December 9, 2009


I'm trying something a little different this year, and making a few woven scarves. I've written before about the appeal that weaving holds for me, and it's still true.  I'm never going to be someone who forsakes knitting for weaving, and there's still the little issue of not being able to tuck my loom in my purse to have something to do while I'm out of the house - and actually, square-footage wise, a loom does eat up a little real estate, which is a pretty big disadvantage for me. (The irony that I'm actually saying that while knitting takes up so much of my home is hysterical, but let's overlook it for now.)  I do have room for my little Cricket loom though, and it's perfect for wee weaving projects, especially since I got my hands on this really neat book, Weaving Made Easy: 17 Projects Using a Simple Loom .  In it is a pattern (is it a pattern if it's weaving?) for a plaid scarf, and yesterday I went on a hunt for yarn to make one - thinking that it would make a good present if I could pin down some manly colours.

A couple of years ago I made the Sunrise Circle Jacket, and I used a great coned tweed yarn from WEBS. For knitting, I skeined and  washed the yarn first to get an accurate knitting gauge ( you can see the difference in that old blog entry if you click, coned yarns usually are quite compressed and have spinning oil on them) but for weaving that's apparently pretty great, since you weave first, then wash out the oils in the finished project, and the yarn blooms then and fills in all the weaving holes.  (Technical term.)   Steve had given me the test cone, which had small amounts of several colours on it, plus I had the leftovers from the jacket, so I chose three I thought would look very manly together, and I warped the loom in what I hoped would be a really funky plaid.

Actually, I warped it three times. The first time, as I pulled the warp yarn through I totally missed a slot, so had to pull back and start again. (I'm sure the experienced weavers would have a better solution, but right now I'm new, so I can only do it the way that Denny taught me and no other way.) The second time I got it through all the slots, and actually got so far as to wind the warp on, and pull the warp through the heddles... (one yarn goes in the slot, and then the next one goes through the hole) and had the whole thing done and tied off before I saw that I had missed a hole.  I untied half of the warp then (all the while considering my premise that weaving is faster than knitting) and rethreaded it properly, then promptly discovered that I had been totally screwed from the get go, because the hole was empty because the slot next to it had two threads in it, which means that I had to do the whole thing over again, when really - if I had demonstrated any sort of attention to detail in the first place, would have meant that really, I just needed to move one thread rather than half the whole warp twice.  That was when I got a beer.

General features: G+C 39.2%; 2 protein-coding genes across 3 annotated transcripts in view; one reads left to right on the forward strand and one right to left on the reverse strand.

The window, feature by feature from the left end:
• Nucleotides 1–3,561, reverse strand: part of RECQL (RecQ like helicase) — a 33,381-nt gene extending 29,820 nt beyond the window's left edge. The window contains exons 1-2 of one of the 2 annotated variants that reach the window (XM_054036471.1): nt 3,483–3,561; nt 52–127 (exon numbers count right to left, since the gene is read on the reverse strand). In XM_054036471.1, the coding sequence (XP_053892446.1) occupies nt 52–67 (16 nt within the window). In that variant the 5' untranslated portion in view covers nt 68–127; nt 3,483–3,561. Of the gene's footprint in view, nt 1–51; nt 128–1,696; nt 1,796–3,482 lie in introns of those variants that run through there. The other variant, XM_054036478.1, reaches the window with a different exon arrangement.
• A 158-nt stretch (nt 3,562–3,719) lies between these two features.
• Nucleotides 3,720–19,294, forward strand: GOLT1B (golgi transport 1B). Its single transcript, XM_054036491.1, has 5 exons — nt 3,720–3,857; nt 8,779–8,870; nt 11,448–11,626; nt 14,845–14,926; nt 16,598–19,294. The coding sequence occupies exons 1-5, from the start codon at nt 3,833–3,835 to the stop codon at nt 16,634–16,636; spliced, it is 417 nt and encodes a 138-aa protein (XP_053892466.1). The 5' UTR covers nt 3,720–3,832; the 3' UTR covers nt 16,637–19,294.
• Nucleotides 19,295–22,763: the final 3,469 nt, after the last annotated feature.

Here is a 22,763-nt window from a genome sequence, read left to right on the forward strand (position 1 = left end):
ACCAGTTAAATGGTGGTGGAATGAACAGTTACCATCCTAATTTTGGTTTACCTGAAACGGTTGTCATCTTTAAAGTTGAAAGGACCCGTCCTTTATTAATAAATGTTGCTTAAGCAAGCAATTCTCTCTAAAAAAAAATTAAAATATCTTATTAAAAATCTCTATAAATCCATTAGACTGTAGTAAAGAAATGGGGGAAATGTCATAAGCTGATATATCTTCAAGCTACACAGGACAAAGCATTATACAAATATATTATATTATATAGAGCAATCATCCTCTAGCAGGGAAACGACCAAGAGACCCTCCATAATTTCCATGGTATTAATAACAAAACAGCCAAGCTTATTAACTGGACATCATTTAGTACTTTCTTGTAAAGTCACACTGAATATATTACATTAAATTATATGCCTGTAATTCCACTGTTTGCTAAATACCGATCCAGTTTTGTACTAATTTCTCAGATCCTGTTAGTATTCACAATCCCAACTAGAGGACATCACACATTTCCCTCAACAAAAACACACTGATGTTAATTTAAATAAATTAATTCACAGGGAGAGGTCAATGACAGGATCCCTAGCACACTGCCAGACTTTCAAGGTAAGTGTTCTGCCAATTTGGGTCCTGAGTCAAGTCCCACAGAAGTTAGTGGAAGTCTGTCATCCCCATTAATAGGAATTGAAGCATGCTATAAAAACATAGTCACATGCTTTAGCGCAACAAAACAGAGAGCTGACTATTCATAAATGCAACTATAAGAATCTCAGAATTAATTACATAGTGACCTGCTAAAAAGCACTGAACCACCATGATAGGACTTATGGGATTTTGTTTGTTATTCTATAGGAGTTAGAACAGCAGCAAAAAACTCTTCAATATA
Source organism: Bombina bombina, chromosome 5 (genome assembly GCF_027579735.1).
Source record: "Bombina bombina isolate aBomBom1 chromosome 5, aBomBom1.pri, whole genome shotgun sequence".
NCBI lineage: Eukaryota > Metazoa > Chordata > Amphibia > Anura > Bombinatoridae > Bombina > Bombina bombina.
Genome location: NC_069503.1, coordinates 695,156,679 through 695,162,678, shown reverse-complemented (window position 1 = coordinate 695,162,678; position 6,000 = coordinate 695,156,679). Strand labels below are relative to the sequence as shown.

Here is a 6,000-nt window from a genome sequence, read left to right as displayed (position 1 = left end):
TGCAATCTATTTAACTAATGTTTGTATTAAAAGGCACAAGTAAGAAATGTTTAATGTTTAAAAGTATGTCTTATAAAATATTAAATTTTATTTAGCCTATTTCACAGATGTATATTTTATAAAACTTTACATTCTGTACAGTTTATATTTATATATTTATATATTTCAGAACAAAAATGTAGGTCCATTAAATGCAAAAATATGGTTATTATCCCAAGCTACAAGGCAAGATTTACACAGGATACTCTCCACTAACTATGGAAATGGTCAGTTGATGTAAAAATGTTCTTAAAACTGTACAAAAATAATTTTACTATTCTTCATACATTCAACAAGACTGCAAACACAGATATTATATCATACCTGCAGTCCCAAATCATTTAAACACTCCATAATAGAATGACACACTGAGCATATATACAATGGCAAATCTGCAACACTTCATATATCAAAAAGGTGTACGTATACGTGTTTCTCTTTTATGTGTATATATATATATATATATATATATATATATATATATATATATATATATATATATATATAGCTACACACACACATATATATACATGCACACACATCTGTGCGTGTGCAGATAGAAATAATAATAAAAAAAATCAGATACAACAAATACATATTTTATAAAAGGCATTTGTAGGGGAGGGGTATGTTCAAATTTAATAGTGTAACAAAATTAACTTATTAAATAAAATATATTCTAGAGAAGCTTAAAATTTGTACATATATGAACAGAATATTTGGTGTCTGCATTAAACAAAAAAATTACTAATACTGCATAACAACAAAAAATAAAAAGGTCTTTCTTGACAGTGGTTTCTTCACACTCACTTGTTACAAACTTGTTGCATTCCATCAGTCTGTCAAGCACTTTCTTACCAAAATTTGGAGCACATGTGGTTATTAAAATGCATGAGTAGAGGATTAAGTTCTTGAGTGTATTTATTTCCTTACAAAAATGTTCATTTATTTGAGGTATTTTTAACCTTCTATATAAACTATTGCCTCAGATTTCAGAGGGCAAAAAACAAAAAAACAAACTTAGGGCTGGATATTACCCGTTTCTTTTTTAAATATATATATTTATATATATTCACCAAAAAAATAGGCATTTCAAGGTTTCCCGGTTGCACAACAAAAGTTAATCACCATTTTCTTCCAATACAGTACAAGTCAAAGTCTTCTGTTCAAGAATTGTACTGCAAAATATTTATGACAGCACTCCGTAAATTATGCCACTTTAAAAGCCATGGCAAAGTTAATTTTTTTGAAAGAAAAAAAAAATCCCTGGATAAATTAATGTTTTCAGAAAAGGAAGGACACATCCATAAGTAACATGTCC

This morning I started weaving.  I put the three colours on shuttles, and I wove the weft to match the warp - with the same numbers of the colours.  My warp went: 2 charcoal, 4 mustard, 4 grey, 2 charcoal, 10 mustard....

So my weft went the same - 2 charcoal, 4 mustard, 4 grey, 2 charcoal, 10 mustard... etc. I followed the pattern until I was out of room to weave, and then cut it off the loom and tied the fringe, 4 strands in each overhand knot.

All that took - at most, with time out for coffee, work, email and the phone, about 3 hours.  With the 2 hours for warping last night (which really could have been an hour if I was smarter more experienced) that's a men's scarf, about 18cm/7' wide and about 150cm/60' long, in five hours.  Five.  Totally just five.
(If you can't see what implications that would have for your Christmas list, I can't help you.)

I took it upstairs and gave it a good rough wash to get the spinning oils out and to fluff up the yarn, and then dried it in the oven.  (Sometimes I can't wait. 30 minutes at 225F got it bone dry,  if you're going to try it.)

I love the result.  It's soft, funky,  has a really cool 70's feel, and looks to me like I snagged it out of a vintage shop rather than made it in just five hours.  (I feel compelled to keep saying that.) I love the really obvious difference between the unwashed fabric and the post bath one - everything about this project worked. (Except for having to re-warp the loom, but I'm thinking about that the same way I would ripping out something that had a mistake.) It's got that great handmade vs homemade look, and I considered keeping it before checking the date.

I'm feeling pretty keen to make another one - maybe using the other yarns in the same family in another combination. For the time being though, it was so much fun so fast, and made such a good gift so quickly, that it's influenced today's Gifts for Knitters.

Day 9:  A simple rigid heddle loom, like a Cricket or the Ashford Knitters Loom.  (Mine is a Cricket and came from The Spinning Loft). While you're at it, maybe send your knitter to Syne Mitchell's WeaveGeek blog. Looms are fun, funky and don't take up much space, and really don't take a skill set that your knitter can't manage. Promise. (I'm not sure the same can be said of a big loom, but the weavers will chime in, I'm sure.)

Just to sweeten the pot?  If you're one of those non-knitters who wishes there were less yarn in your house? Weaving uses a lot of yarn, really fast. That closet space you had before knitting? This could really help you get some space back.*

*Weavers, just shut it.

Posted by Stephanie at December 9, 2009 3:39 PM